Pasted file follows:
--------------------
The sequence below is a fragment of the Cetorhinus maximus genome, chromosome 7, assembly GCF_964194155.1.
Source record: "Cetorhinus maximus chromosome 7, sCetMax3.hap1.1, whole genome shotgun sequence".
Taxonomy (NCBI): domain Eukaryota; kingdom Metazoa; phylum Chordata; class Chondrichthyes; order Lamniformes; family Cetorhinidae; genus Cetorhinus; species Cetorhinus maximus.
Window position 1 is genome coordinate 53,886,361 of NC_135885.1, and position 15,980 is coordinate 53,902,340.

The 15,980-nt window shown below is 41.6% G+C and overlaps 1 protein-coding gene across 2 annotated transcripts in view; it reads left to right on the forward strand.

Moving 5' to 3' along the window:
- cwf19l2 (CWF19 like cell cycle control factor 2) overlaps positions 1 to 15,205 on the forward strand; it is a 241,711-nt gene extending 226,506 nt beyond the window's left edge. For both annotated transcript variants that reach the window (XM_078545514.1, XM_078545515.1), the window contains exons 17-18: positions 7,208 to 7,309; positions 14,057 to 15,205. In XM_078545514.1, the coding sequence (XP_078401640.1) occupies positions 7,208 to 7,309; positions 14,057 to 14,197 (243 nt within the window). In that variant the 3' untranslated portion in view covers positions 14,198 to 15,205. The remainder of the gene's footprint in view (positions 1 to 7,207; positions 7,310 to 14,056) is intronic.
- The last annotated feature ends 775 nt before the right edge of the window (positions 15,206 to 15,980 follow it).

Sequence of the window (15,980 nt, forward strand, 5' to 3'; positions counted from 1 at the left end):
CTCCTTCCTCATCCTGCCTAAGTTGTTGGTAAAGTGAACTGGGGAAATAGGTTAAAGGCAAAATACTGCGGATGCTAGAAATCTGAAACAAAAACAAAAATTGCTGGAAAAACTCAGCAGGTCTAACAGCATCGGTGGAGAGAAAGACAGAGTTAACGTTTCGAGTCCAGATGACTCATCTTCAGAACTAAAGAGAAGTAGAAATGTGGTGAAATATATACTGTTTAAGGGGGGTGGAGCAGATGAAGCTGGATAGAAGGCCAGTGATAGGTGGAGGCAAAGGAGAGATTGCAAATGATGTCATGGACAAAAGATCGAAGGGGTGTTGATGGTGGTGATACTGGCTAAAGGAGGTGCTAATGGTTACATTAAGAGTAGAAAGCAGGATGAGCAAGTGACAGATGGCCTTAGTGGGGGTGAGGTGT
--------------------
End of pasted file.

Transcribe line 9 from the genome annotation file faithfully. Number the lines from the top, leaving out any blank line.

Sequence of the window (15,980 nt, forward strand, 5' to 3'; positions counted from 1 at the left end):